Blue Mountains Winter Climbing: Chasing the Sun
29 Jun 2017
Winter Climbing in the Blue Mountains
We are fortunate to be able to climb year-round in the Blue Mountains. A big part of what makes this possible is the sheer number of crags with different aspects, different angles and different levels of exposure to the wind. In the summer we seek out shady caves in gullies that catch the afternoon breeze, and in the winter we flock to sun-soaked crags to enjoy the golden winter light.
Here are some of our favourite winter sun-traps for beginners:
The Soft Parade
This relatively new crag is quickly emerging as a crowd favourite, with throngs of climbers flocking there every weekend to bathe in the toasty north-easterly aspect and climb short, sweet little routes, most of them in the 8-18 grade range.
The Soft Parade is a haven for newcomers to outdoor climbing, with very well-marked access and friendly bolting, including bolts at ground level for you to practice your systems for cleaning the route at the top.
If you are visiting the Soft Parade please be mindful that this is a sensitive bush area and a complex ecosystem. Organisms live in the soil, the leaf matter and under stones. Please toilet responsibly and leave it as you find it.
Soaking up the afternoon sun in the Blue Mountains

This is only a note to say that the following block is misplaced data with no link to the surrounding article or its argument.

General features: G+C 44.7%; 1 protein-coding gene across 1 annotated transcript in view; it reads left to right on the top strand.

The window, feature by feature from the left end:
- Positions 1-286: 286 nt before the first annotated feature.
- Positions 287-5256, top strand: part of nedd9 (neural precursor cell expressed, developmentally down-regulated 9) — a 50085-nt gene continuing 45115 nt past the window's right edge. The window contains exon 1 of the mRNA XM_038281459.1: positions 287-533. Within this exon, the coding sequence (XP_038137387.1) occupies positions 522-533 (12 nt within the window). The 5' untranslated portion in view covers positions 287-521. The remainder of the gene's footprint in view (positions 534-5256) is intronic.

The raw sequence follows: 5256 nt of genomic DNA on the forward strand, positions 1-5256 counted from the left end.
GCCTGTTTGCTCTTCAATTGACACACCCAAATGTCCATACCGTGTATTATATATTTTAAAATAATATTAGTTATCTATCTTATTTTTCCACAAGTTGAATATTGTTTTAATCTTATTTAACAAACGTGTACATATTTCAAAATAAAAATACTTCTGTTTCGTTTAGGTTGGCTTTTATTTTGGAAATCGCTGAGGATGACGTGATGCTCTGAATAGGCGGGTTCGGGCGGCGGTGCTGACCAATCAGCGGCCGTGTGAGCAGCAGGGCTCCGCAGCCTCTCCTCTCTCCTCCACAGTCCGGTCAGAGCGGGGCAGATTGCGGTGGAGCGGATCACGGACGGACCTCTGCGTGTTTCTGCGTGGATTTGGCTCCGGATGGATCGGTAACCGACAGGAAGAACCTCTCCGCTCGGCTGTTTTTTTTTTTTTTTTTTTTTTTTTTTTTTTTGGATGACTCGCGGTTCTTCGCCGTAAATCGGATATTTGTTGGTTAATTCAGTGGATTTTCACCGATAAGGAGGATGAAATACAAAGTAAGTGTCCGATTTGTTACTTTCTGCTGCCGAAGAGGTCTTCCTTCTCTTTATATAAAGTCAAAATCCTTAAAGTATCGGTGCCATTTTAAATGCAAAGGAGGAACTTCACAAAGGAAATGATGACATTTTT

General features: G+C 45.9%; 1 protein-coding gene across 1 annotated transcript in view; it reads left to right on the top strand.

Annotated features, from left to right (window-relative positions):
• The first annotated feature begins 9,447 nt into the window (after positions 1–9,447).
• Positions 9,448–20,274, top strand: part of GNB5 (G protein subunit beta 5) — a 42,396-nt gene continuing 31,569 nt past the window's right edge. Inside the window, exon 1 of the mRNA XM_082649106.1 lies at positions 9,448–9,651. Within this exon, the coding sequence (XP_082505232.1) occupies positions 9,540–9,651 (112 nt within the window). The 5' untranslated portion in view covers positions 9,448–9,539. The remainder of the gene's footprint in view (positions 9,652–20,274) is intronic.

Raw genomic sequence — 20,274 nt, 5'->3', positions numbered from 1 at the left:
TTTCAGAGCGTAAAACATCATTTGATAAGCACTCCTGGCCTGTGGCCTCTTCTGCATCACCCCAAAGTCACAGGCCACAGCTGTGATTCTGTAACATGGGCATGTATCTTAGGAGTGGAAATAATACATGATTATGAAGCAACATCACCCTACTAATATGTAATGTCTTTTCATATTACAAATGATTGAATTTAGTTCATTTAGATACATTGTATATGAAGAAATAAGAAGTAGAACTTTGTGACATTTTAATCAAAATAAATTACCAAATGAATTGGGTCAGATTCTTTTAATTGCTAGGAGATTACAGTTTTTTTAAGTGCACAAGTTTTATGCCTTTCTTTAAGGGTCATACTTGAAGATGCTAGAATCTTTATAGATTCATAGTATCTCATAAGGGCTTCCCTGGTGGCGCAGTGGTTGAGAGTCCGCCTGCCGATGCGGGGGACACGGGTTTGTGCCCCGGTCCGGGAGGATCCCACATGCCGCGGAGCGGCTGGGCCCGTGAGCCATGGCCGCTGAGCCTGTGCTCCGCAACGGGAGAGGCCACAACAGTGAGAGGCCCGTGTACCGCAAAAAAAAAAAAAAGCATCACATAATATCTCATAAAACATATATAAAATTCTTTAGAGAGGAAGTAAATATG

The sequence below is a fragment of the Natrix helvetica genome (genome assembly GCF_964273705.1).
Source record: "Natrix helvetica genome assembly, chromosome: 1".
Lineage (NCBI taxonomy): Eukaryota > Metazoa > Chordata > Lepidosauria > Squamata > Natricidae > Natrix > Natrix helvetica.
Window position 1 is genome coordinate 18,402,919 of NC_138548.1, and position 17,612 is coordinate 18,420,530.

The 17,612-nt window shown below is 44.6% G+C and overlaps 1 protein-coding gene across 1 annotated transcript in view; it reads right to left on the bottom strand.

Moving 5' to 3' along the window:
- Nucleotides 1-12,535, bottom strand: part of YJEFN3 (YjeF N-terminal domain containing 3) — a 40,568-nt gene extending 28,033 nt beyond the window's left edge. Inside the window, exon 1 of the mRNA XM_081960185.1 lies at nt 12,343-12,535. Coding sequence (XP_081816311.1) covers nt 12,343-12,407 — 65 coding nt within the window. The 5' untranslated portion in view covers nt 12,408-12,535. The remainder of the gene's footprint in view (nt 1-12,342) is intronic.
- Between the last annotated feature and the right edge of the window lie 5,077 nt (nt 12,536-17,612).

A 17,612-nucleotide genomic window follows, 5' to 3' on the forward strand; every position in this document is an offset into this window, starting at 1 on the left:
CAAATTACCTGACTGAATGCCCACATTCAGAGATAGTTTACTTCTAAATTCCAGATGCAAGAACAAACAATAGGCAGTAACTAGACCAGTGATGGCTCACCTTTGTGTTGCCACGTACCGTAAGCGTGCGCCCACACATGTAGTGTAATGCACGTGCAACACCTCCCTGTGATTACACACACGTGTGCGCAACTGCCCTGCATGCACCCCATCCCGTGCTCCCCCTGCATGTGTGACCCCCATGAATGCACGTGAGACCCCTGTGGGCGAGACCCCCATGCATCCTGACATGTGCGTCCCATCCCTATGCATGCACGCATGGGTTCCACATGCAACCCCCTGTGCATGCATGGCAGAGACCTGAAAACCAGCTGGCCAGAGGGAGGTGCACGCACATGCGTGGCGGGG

An historic classic, Mt York is home to Exhibition Wall (21), the first sport route in the Blue Mountains. Also the location of the first European crossing of the Blue Mountains, Mt York has many sectors and a multitude of routes: sport, traditional and mixed. It is also one of the rare crags in the Blue Mountains with easy access for setting up top ropes.
Wrapped around a peninsula, Mt York gives you the benefit of varied aspects, so you can move from the ‘Sunny Side’ to the ‘Shady Side’ depending on the season.
If you are keen to camp in the Blue Mountains, the well-maintained Mt York campsite has become popular with locals and visiting climbers alike, with great sunset views. There are composting toilets, tables and benches, a shelter and some small bins for day use. Bring your own water and please pack your rubbish out.
If it’s possible to find a crag that’s more historic than Mt York, it’s Mt Piddington in Mt Victoria. The home of traditional climbing in the Blue Mountains, Mt Piddington is a trad climber’s dream, a playground of sun-baked splitter cracks, flakes, technical roofs and the occasional run-out bolted slab. Here you will find The Janicepts (21), once the hardest route in Australia and still a test-piece at the grade.
There are also plenty of more moderate routes where you can build your trad climbing prowess. If you’re new to climbing traditional routes, ask more experienced climbers for beta before you start out. Even some of the moderately graded climbs like Angular Crack (11) and Joseph (14) are technical and committing at the grade.
There are also some ‘sport’ routes at Mt Piddington. Most of them have carrot bolts and are bolted with a traditional ‘bold’ ethic. Bring your bolt plates and your balls.
There are of course many other lovely winter crags to explore in the Blue Mountains. Consult your guide book and use the sun/shade scale to help you decide on a crag. Happy climbing!